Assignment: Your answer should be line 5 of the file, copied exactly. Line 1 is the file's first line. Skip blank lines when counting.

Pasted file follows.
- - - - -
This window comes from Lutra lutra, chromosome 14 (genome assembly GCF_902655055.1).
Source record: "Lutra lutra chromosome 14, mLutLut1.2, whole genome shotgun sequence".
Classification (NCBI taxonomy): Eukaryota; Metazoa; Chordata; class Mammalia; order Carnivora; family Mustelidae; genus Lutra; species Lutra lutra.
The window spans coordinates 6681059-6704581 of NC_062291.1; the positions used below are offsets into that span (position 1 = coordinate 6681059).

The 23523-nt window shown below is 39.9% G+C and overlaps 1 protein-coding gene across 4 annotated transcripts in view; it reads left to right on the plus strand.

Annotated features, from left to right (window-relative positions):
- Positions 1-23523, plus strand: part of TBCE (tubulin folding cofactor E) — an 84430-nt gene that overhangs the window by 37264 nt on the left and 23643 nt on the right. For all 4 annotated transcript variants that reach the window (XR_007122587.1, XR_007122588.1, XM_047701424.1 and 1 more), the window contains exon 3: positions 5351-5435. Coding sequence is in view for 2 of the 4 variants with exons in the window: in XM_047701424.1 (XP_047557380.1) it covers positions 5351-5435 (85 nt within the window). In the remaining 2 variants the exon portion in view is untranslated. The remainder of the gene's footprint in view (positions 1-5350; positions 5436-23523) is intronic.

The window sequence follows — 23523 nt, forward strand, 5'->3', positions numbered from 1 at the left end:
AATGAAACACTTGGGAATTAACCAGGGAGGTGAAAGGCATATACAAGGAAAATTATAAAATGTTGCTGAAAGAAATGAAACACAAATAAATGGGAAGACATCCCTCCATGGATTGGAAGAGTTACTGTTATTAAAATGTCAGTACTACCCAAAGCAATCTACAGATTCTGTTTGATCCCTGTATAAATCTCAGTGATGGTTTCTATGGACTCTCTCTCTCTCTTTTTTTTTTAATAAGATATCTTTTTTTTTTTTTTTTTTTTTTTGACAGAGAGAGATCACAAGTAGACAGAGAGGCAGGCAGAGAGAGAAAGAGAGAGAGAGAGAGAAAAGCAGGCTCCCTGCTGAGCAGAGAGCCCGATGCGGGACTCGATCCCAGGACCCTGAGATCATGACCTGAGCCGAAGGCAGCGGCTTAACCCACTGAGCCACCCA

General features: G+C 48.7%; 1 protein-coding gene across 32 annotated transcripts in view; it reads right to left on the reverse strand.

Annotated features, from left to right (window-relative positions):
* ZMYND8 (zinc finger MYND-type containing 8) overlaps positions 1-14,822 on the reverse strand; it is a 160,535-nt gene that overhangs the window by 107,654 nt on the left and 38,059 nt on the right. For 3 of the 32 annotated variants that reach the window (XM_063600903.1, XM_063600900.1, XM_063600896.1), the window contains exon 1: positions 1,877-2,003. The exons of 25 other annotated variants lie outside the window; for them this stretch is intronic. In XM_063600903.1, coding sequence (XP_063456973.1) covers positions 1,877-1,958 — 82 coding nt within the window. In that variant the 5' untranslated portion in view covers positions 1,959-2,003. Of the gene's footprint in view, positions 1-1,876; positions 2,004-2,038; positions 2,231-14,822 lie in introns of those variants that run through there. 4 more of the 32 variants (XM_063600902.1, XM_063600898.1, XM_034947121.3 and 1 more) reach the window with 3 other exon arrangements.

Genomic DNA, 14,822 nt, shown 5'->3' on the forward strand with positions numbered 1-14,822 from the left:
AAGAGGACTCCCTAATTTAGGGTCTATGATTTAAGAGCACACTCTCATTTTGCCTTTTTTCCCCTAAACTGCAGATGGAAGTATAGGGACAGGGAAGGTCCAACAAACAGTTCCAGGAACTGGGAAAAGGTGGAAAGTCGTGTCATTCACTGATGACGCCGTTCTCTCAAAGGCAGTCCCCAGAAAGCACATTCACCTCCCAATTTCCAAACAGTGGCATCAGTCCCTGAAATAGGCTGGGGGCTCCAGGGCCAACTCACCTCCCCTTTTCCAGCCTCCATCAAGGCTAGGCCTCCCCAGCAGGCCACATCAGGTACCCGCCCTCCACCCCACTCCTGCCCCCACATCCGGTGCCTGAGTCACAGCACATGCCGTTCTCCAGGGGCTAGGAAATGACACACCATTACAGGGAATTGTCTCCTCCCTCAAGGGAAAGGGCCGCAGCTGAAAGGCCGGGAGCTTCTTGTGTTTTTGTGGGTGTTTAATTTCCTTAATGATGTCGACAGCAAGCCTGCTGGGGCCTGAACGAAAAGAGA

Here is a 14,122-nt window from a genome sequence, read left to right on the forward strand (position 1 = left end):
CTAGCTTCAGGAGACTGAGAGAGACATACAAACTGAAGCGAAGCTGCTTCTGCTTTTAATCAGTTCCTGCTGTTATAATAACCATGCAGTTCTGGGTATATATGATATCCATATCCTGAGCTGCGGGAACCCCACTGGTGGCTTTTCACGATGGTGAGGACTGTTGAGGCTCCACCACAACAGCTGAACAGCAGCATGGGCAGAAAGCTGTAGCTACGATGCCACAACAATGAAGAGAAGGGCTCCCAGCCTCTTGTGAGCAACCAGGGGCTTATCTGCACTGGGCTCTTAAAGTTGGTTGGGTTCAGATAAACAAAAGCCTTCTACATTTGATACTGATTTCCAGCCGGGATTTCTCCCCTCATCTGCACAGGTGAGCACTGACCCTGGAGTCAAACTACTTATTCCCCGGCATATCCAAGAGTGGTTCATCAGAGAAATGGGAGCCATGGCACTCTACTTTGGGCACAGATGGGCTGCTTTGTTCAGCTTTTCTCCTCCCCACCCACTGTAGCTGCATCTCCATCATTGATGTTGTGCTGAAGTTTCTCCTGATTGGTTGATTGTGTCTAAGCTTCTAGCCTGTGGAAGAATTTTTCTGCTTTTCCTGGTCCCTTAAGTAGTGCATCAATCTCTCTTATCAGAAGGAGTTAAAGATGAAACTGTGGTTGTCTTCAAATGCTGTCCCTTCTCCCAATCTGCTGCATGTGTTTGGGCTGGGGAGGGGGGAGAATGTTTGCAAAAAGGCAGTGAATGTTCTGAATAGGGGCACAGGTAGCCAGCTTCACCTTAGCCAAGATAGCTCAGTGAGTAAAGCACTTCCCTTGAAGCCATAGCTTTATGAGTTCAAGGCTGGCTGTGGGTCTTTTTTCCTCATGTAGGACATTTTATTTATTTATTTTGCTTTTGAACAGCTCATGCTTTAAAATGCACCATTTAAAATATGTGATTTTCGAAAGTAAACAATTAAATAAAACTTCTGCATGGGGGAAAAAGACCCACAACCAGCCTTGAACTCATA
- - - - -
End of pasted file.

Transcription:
The 23523-nt window shown below is 39.9% G+C and overlaps 1 protein-coding gene across 4 annotated transcripts in view; it reads left to right on the plus strand.